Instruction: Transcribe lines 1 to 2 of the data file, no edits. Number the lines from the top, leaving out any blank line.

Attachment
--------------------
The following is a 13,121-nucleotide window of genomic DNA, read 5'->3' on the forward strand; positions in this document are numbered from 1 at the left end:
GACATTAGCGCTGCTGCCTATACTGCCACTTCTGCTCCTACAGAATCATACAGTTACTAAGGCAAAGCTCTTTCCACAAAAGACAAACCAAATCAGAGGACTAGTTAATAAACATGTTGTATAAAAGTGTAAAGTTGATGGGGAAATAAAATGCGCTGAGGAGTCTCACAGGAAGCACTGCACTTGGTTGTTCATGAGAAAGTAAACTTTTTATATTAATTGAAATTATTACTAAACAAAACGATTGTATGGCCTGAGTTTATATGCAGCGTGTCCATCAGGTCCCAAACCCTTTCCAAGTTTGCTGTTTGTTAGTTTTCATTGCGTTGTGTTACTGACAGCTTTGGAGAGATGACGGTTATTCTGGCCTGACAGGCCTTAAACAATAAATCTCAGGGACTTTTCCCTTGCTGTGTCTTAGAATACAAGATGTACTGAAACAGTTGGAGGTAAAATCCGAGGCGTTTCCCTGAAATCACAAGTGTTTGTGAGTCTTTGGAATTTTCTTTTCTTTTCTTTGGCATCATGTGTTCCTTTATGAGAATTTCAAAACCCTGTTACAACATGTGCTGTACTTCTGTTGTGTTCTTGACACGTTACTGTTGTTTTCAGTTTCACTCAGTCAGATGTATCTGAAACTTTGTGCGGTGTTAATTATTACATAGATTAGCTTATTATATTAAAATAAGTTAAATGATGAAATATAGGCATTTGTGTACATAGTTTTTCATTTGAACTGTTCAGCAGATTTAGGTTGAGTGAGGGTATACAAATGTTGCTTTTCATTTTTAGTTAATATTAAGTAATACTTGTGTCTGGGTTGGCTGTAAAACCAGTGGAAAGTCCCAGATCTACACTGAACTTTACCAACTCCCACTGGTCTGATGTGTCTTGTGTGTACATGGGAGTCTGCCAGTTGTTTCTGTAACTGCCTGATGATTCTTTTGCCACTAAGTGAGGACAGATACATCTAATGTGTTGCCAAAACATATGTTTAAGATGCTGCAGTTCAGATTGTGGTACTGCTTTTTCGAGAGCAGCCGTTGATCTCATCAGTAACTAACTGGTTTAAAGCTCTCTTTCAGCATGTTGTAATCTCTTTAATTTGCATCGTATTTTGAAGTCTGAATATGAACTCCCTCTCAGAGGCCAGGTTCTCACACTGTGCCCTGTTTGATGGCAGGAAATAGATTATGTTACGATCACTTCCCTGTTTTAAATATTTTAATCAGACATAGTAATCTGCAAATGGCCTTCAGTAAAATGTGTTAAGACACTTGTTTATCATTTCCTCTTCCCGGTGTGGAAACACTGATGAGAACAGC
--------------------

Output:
The following is a 13,121-nucleotide window of genomic DNA, read 5'->3' on the forward strand; positions in this document are numbered from 1 at the left end:
GACATTAGCGCTGCTGCCTATACTGCCACTTCTGCTCCTACAGAATCATACAGTTACTAAGGCAAAGCTCTTTCCACAAAAGACAAACCAAATCAGAGGACTAGTTAATAAACATGTTGTATAAAAGTGTAAAGTTGATGGGGAAATAAAATGCGCTGAGGAGTCTCACAGGAAGCACTGCACTTGGTTGTTCATGAGAAAGTAAACTTTTTATATTAATTGAAATTATTACTAAACAAAACGATTGTATGGCCTGAGTTTATATGCAGCGTGTCCATCAGGTCCCAAACCCTTTCCAAGTTTGCTGTTTGTTAGTTTTCATTGCGTTGTGTTACTGACAGCTTTGGAGAGATGACGGTTATTCTGGCCTGACAGGCCTTAAACAATAAATCTCAGGGACTTTTCCCTTGCTGTGTCTTAGAATACAAGATGTACTGAAACAGTTGGAGGTAAAATCCGAGGCGTTTCCCTGAAATCACAAGTGTTTGTGAGTCTTTGGAATTTTCTTTTCTTTTCTTTGGCATCATGTGTTCCTTTATGAGAATTTCAAAACCCTGTTACAACATGTGCTGTACTTCTGTTGTGTTCTTGACACGTTACTGTTGTTTTCAGTTTCACTCAGTCAGATGTATCTGAAACTTTGTGCGGTGTTAATTATTACATAGATTAGCTTATTATATTAAAATAAGTTAAATGATGAAATATAGGCATTTGTGTACATAGTTTTTCATTTGAACTGTTCAGCAGATTTAGGTTGAGTGAGGGTATACAAATGTTGCTTTTCATTTTTAGTTAATATTAAGTAATACTTGTGTCTGGGTTGGCTGTAAAACCAGTGGAAAGTCCCAGATCTACACTGAACTTTACCAACTCCCACTGGTCTGATGTGTCTTGTGTGTACATGGGAGTCTGCCAGTTGTTTCTGTAACTGCCTGATGATTCTTTTGCCACTAAGTGAGGACAGATACATCTAATGTGTTGCCAAAACATATGTTTAAGATGCTGCAGTTCAGATTGTGGTACTGCTTTTTCGAGAGCAGCCGTTGATCTCATCAGTAACTAACTGGTTTAAAGCTCTCTTTCAGCATGTTGTAATCTCTTTAATTTGCATCGTATTTTGAAGTCTGAATATGAACTCCCTCTCAGAGGCCAGGTTCTCACACTGTGCCCTGTTTGATGGCAGGAAATAGATTATGTTACGATCACTTCCCTGTTTTAAATATTTTAATCAGACATAGTAATCTGCAAATGGCCTTCAGTAAAATGTGTTAAGACACTTGTTTATCATTTCCTCTTCCCGGTGTGGAAACACTGATGAGAACAGC